When it comes to cleaning, some of us get into rather a lather over what can be used instead of chemical detergents to clean clothes and fabrics in the home. Nature and the world of herbs can help; there are a variety of herbs that have naturally occurring compounds that will generate a lather for cleaning. Soapwort with its Latin name of Saponaria officinalis is one of these herbs, which can be used as a mild detergent for fine fabrics or upholstery.
It is especially effective as a mild cleanser for old or antique fabrics, including rugs and tapestries and has been used to clean fabrics since the late middle-ages, the ancient Greeks and Romans are said to have used it for cleaning wool, although some believe soapworts use then was misidentified and the roots of Gypsophila (Gypsophila paniculata) better known to florists today as “Baby’s Breath” was the herb used.
John Gerard in his 16th century herbal wrote that soapwort ‘is used in baths to beautifie and cleanse the skin’ whilst Nicolas Culpeper in his 17th century herbal remarked that soapwort ‘easily washes greasy spots out of clothes’. So gentle and effective is it, that soapwort root is still used today to clean old tapestries and textiles such as the Bayeaux Tapestry.
It’s been used by the National Trust on delicate fabrics and textiles since the root was famously used to restore the curtains which dated back to 1746 that hung in Uppark House in Sussex by the then owner Lady Meade-Fetherstonhaugh. Seeing that the curtains needed some TLC, she consulted her friend, Hilda Leyel who was also a well-known herbalist and author of the time for advice. Hilda was founder of the Society of herbalists, later to become the Herb Society and did much for the rights of people to be able to consult a herbalist and have access to herbal medicine.
Together Lady Meade-Fetherstonhaugh and Mrs Leyel investigated herbs that could be used to clean textiles and decided that soapwort best suited the job, so they used the leaves and roots of soapwort to make a natural cleaning solution. Lady Meade-Fetherstonhaugh was so impressed with the results of the soapwort cleaning solution that she remarked 'It is a miracle process which not only cleans but heals the material by feeding and strengthening the threads of the textile'.
Lady Meade-Fetherstonhaugh believed that the soapwort worked best with spring water or what she called ‘living water’, I wonder if she knew that as a cleaning agent, soapwort works most efficiently if the water used is natural spring water or water with a pH of 5.7 or greater, or whether she just preferred to use natural spring water as she believed it to be purer than tap water?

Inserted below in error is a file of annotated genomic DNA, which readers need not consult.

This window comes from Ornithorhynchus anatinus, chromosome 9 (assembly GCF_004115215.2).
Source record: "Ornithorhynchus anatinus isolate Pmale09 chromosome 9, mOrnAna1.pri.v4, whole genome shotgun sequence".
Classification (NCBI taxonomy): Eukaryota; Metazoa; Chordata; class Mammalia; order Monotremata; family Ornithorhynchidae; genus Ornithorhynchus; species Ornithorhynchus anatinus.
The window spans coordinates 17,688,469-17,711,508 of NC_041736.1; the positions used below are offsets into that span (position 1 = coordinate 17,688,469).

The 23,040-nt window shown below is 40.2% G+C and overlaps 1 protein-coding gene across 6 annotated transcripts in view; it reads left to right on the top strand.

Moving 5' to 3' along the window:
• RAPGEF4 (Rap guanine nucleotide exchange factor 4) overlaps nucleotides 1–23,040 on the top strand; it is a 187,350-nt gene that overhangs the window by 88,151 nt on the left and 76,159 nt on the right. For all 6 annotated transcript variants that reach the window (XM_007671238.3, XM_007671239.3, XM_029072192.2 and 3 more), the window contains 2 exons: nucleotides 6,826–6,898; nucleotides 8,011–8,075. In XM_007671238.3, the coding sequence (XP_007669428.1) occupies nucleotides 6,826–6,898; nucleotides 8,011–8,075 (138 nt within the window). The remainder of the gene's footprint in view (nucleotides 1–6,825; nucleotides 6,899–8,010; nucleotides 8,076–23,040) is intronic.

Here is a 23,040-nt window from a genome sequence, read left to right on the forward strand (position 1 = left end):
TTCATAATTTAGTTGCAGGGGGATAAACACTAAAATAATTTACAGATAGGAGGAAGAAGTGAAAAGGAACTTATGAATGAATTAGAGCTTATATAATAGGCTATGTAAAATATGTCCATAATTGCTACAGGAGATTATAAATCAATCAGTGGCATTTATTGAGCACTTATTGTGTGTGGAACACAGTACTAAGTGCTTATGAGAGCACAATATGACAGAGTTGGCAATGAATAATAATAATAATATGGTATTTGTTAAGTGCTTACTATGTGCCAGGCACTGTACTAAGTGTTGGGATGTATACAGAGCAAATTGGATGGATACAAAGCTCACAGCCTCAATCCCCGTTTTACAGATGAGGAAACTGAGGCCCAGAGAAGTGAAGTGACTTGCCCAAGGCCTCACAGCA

Whatever the reason, Lady Meade-Fetherstonhaugh became an expert restorer of fabrics and textiles, the curtains she restored were hanging in strips when she arrived at the house in the 1930’s, with stitching, and cleaning with her soapwort solution they were restored to look almost like new. She also used the soapwort solution to clean and restore bed hangings on the state bed at Uppark, and two chairs covered in the same cherry red brocade fabric were also restored, one with soapwort and one without, the difference in the restoration of the one treated with soapwort was said to be an ‘amazing contrast’.
If you’d like to test out soapwort as a natural cleaner for yourself, here’s an easy recipe and method to try.
Easy Soapwort Fabric Shampoo
25g Dried Soapwort Root
1 Litre Water
Note: Always test on a small piece of fabric first or on an area that cannot be seen if the solution does not work. Consider using distilled or spring water if you live in hard water areas. Remember Lady Meade-Fetherstonhaugh believed spring water to be the best choice for the cleaning solution.
Crush the roots with a rolling pin and leave to soak in the water overnight, this will allow the dried root to soften and make it easier for the saponins to be released. Place the soapwort and water in an enamel pan, bring to a boil, cover and simmer 20 minutes, stirring occasionally. Allow to stand until cool, then strain. To use the soapwort shampoo on upholstery, lightly dampen a sponge or soft brush with the cooled solution, rub lightly and allow to dry, use a soft brush to bring back the ‘pile’ in the fabric. Apply again if necessary.
To use with fragile or delicate fabrics, allow the item to soak in cool water until thoroughly moistened, then soak in the cool Soapwort solution, then rinse again in cool fresh water.
Soapwort is such a good natural cleaning agent because it is rich in mucilaginous saponins which aid the plant to produce a rich lather when agitated in warm water. As well as cleaning fabric and textiles, soapwort root can also be used as a shampoo to ease a dry itchy scalp, although try to avoid getting shampoo in the eyes as it can irritate them. To make a hair shampoo, boil the root for 20 minutes to release the saponins into the water, you can use a floral/herbal water or decoction as a base to improve the ‘earthy’ aroma that soapwort root gives off, or add a few drops of your favourite essential oil. Unlike man made shampoos, soapwort shampoo does not give a rich, creamy lather, it is mild and gentle, and leaves the hair feeling soft and smooth with no need for conditioner. Another benefit of using soapwort shampoo is it can help reduce the amount of hair that falls out of the head when brushing.
NB: Before you try any alternatives to soap, especially if you’re using them to wash clothes, or as a shampoo make sure you do a skin test to check for possible allergic reaction to the herb.